Second Amendment advocates have been making all of your arguments cited above, and then some, for over 60 years now -- most notably for the last 25, since the advent of the National Rifle Association's Institute for Legislative Action. Too many of us forget that the NRA's original objectives did not include political activism to the extent that we see from it today. The fact is, the ACLU left the field to the NRA in the area of defense of the Second Amendment. Yes, the ACLU is, in essence, responsible for the creation of the ILA. If the ACLU had aggressively opposed unconstitutional legislation such as the Gun Control Act of 1968, the NRA might today only be counted among the organizations supporting the ACLU's efforts in that arena. Instead, the NRA formed the ILA; and it became necessary to form such organizations as Gun Owners of America, Citizens' Committee for the Right to Keep and Bear Arms, and Jews for the Preservation of Firearms Ownership (to name but a few) to fill the void in the ranks of the forces defending America from big government infringement on individual liberties.
         There is some good news, however. In the past few years, the ACLU has teamed up more than once with the NRA/ILA and other individual rights advocates to send a message to the federal government that their intrusive activities must cease. Such small breakthroughs, though, are largely offset by the fact that the ACLU, especially at a national level, is still dwelling in a glass house when it comes to the Second Amendment. Repeated articles and position papers from the ACLU reflect animosity toward freedom in supporting the 'reasonable' restrictions that statists seek to place on our right to defense of self and others. Until such time as that situation is rectified, the ACLU will continue to miss out on the chance to tap a large, enthusiastic, energetic base of support in the form of (conservatively estimated) 65 million firearms owners in the United States.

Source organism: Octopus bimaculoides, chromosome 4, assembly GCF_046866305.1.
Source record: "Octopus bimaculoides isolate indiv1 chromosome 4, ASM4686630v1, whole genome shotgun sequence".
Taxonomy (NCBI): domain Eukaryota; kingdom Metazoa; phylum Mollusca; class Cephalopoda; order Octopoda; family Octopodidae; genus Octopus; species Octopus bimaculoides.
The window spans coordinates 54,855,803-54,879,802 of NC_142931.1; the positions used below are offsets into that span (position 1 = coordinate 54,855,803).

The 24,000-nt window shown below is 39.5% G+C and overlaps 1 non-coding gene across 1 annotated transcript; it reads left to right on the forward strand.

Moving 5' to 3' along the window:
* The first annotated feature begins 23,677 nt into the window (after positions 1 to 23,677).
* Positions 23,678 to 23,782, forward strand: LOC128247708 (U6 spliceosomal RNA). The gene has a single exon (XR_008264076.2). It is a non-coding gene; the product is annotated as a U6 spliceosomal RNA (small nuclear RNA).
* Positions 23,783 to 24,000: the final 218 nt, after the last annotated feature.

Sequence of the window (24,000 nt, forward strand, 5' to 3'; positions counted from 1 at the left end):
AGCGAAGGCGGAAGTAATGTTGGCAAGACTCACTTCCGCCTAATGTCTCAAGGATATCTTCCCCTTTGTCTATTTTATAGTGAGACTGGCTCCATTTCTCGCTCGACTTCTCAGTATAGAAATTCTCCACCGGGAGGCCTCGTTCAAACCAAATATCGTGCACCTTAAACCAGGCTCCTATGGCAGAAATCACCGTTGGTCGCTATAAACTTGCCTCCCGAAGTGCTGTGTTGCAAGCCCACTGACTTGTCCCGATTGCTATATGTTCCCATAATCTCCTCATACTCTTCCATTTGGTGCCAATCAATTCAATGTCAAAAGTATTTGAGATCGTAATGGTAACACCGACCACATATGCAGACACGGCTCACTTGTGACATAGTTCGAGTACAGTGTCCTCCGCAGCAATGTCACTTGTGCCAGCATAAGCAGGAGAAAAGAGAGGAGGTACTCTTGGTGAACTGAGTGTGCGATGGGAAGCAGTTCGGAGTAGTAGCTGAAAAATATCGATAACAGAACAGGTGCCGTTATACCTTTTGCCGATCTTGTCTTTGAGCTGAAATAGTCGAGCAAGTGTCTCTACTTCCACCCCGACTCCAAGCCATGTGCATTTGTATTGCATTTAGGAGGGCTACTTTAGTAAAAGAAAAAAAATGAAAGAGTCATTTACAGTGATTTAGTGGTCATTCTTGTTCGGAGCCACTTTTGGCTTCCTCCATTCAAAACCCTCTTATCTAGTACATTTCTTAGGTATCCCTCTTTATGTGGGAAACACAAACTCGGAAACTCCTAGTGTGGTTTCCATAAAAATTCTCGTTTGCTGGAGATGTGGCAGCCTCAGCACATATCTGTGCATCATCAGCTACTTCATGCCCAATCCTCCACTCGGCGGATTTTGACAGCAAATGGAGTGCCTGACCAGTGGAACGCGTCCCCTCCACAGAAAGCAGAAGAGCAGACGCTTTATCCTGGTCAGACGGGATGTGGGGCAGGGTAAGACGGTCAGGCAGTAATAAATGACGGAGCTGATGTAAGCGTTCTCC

I urge you to keep your well-considered arguments in defense of the First Amendment firmly in mind the next time the Second Amendment comes 'under fire' in your presence. You may be surprised to find yourself on familiar ground, refutations already in hand. When we count you and the ACLU as being firmly in the camp of supporting us, you'll find us far more likely to consider being supportive of you.
         Not to mention the added value inherent in defending a consistent ethical philosophy.

         Sincerely,

         John C. Taylor
         Maryland Coordinator
         Libertarian Second Amendment Caucus


John Taylor is a card-carrying Life Member of both the American Civil Liberties Union and the National Rifle Association. While he personally fails to see anything wrong or contradictory with that, his family, on occasion, wants the money back.